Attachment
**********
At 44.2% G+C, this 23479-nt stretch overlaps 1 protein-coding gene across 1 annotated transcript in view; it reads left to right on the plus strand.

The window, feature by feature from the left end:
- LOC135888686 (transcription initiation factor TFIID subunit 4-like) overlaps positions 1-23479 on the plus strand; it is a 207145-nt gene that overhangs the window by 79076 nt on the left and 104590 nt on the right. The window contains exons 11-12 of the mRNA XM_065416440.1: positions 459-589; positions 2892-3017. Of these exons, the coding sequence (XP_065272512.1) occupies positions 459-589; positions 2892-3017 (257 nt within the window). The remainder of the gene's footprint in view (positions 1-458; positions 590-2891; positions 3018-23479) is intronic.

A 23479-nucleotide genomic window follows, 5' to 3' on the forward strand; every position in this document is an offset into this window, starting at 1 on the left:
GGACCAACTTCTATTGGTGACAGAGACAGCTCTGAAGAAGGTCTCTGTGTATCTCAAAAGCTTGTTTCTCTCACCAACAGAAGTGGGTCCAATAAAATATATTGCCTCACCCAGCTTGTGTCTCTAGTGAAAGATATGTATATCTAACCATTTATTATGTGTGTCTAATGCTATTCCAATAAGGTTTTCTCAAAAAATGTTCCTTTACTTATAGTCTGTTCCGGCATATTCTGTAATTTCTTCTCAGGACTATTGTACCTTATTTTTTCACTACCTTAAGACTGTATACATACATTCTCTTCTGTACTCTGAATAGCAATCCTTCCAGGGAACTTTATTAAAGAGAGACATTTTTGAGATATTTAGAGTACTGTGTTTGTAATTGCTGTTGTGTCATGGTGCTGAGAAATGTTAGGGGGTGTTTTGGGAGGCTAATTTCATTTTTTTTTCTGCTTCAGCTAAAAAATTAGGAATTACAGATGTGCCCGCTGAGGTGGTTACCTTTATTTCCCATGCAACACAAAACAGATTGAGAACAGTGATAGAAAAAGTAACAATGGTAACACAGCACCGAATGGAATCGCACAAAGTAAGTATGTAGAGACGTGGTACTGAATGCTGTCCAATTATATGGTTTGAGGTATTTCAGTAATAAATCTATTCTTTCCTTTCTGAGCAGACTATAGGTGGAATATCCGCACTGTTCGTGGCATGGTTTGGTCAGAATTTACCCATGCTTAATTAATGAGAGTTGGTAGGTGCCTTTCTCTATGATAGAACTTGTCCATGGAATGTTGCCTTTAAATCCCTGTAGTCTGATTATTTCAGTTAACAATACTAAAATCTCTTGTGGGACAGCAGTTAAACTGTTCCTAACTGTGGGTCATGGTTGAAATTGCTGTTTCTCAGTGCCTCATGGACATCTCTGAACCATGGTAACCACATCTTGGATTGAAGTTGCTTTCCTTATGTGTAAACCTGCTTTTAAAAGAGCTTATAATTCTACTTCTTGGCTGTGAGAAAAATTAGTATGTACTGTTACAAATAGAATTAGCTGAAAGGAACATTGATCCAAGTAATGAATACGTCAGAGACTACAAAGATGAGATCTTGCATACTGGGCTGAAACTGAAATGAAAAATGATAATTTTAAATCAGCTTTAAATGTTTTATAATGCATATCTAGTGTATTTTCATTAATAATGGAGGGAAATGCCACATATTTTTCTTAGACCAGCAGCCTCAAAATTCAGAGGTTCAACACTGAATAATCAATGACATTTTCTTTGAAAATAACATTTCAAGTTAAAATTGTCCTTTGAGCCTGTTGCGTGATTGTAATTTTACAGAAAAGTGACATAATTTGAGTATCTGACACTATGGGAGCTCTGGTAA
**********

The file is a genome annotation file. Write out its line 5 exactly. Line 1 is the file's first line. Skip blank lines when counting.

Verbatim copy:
GGACCAACTTCTATTGGTGACAGAGACAGCTCTGAAGAAGGTCTCTGTGTATCTCAAAAGCTTGTTTCTCTCACCAACAGAAGTGGGTCCAATAAAATATATTGCCTCACCCAGCTTGTGTCTCTAGTGAAAGATATGTATATCTAACCATTTATTATGTGTGTCTAATGCTATTCCAATAAGGTTTTCTCAAAAAATGTTCCTTTACTTATAGTCTGTTCCGGCATATTCTGTAATTTCTTCTCAGGACTATTGTACCTTATTTTTTCACTACCTTAAGACTGTATACATACATTCTCTTCTGTACTCTGAATAGCAATCCTTCCAGGGAACTTTATTAAAGAGAGACATTTTTGAGATATTTAGAGTACTGTGTTTGTAATTGCTGTTGTGTCATGGTGCTGAGAAATGTTAGGGGGTGTTTTGGGAGGCTAATTTCATTTTTTTTTCTGCTTCAGCTAAAAAATTAGGAATTACAGATGTGCCCGCTGAGGTGGTTACCTTTATTTCCCATGCAACACAAAACAGATTGAGAACAGTGATAGAAAAAGTAACAATGGTAACACAGCACCGAATGGAATCGCACAAAGTAAGTATGTAGAGACGTGGTACTGAATGCTGTCCAATTATATGGTTTGAGGTATTTCAGTAATAAATCTATTCTTTCCTTTCTGAGCAGACTATAGGTGGAATATCCGCACTGTTCGTGGCATGGTTTGGTCAGAATTTACCCATGCTTAATTAATGAGAGTTGGTAGGTGCCTTTCTCTATGATAGAACTTGTCCATGGAATGTTGCCTTTAAATCCCTGTAGTCTGATTATTTCAGTTAACAATACTAAAATCTCTTGTGGGACAGCAGTTAAACTGTTCCTAACTGTGGGTCATGGTTGAAATTGCTGTTTCTCAGTGCCTCATGGACATCTCTGAACCATGGTAACCACATCTTGGATTGAAGTTGCTTTCCTTATGTGTAAACCTGCTTTTAAAAGAGCTTATAATTCTACTTCTTGGCTGTGAGAAAAATTAGTATGTACTGTTACAAATAGAATTAGCTGAAAGGAACATTGATCCAAGTAATGAATACGTCAGAGACTACAAAGATGAGATCTTGCATACTGGGCTGAAACTGAAATGAAAAATGATAATTTTAAATCAGCTTTAAATGTTTTATAATGCATATCTAGTGTATTTTCATTAATAATGGAGGGAAATGCCACATATTTTTCTTAGACCAGCAGCCTCAAAATTCAGAGGTTCAACACTGAATAATCAATGACATTTTCTTTGAAAATAACATTTCAAGTTAAAATTGTCCTTTGAGCCTGTTGCGTGATTGTAATTTTACAGAAAAGTGACATAATTTGAGTATCTGACACTATGGGAGCTCTGGTAA